This book examines the complex interrelationships between female philan-
thropic groups and feminists in their advocacy of child welfare programs
and family reforms in Argentina in the late nineteenth century and the first
half of the twentieth. Members of female philanthropic groups, who gener-
ally were representatives of the middle and upper classes, organized and
provided help, often voluntarily, for people poorer than themselves. In
contrast, feminists came from all walks of life and organized to promote
equal legal, social, and political rights for women. I argue that the activities
and conflicts between these two groups provide an excellent historical van-
tage point for examining the origins and rise of the Argentine welfare state
between 1880 and the fall of the Juan Perón government in 1955.
This project began as an e√ort to understand why Argentine and other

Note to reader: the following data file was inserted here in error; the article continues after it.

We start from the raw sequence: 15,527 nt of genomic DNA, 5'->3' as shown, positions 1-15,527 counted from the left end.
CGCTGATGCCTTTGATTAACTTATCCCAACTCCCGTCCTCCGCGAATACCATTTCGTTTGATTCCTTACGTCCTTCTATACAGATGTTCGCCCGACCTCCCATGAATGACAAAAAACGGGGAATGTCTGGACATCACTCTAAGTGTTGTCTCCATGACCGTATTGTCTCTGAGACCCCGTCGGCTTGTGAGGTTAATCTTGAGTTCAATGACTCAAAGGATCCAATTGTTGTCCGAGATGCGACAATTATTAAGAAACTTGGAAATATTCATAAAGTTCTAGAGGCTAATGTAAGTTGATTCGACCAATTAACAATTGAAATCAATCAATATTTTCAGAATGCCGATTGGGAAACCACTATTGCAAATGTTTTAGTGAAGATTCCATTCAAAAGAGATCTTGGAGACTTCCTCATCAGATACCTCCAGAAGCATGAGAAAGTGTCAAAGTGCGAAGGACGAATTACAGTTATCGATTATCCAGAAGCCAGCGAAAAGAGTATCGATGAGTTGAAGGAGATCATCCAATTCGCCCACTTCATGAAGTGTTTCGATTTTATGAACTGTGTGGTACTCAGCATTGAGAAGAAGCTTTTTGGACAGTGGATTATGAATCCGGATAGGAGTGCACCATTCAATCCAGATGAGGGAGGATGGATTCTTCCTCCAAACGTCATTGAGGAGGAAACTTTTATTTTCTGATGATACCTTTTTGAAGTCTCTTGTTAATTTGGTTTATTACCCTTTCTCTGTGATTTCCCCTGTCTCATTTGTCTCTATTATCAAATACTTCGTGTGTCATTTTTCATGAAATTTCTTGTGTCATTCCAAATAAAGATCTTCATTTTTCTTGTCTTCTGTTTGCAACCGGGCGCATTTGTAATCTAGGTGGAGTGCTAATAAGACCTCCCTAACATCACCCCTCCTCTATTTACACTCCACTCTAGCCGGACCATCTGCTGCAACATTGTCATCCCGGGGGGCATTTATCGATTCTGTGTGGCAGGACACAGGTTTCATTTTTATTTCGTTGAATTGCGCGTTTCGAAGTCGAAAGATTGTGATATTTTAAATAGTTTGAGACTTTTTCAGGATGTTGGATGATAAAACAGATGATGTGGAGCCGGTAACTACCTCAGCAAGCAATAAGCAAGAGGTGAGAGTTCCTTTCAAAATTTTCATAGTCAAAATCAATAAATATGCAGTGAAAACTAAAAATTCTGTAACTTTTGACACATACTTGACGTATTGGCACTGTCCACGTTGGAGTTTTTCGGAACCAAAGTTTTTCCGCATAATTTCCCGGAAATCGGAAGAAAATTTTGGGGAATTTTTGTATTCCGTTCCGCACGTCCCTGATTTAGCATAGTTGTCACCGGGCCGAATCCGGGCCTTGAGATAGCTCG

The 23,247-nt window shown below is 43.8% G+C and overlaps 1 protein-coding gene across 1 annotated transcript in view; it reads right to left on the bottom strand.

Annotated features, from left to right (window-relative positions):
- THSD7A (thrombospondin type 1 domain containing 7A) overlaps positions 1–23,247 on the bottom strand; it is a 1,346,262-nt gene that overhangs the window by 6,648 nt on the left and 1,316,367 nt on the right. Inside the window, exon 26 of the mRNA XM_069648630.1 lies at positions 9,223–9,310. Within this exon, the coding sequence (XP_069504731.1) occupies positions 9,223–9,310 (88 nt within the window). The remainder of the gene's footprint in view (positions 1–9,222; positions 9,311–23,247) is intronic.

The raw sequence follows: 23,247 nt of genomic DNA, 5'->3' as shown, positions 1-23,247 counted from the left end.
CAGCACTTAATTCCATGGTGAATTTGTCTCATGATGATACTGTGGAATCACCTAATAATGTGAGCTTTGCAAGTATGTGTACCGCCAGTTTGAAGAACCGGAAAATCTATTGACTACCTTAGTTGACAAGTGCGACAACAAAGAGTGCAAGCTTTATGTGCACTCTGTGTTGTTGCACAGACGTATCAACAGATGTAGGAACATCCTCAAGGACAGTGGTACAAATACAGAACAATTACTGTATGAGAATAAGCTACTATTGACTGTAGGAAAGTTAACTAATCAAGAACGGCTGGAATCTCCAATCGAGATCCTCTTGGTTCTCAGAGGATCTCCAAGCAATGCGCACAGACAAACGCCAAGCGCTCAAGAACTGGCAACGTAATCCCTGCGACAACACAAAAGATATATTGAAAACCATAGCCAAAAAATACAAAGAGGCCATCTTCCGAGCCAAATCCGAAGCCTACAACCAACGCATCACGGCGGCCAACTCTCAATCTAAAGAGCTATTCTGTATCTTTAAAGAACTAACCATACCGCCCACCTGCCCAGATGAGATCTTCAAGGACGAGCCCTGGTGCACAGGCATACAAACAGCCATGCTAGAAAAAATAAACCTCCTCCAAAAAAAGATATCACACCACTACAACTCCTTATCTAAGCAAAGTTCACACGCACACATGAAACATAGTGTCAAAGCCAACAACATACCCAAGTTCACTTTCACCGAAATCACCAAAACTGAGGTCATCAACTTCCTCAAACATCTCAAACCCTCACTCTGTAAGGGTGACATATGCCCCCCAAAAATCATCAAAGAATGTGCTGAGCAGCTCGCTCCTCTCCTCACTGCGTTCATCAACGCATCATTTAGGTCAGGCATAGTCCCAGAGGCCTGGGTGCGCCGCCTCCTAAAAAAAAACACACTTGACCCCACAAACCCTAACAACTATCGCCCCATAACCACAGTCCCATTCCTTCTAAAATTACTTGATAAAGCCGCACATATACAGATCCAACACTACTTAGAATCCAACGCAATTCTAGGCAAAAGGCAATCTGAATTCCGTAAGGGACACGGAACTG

Latin American feminists lobbied explicitly to gain greater legal authority
over their biological children than did their counterparts in the United
States. In my research I discovered that Argentine feminists only rarely
addressed the plight and rights of non-biological children and orphans.
Instead, they combined the goals of protecting mothers and their biological
children at the same time that they supported campaigns for equal political,
social, and economic rights. In contrast, elite philanthropic women, who
were usually identified as members of the Sociedad de Beneficencia (but by
my findings also included middle-class and immigrant women), organized
to help poor children who had been orphaned and abandoned. In the politi-
cal sphere, some of these nonfeminist women supported adoption laws so
that married and unmarried women could legally adopt a child, a theme
that remained outside most feminist discourse. Why did such di√erences
in attitudes toward child welfare divide Argentine female philanthropists
and feminists?
I have taken much inspiration from the recent literature on women and
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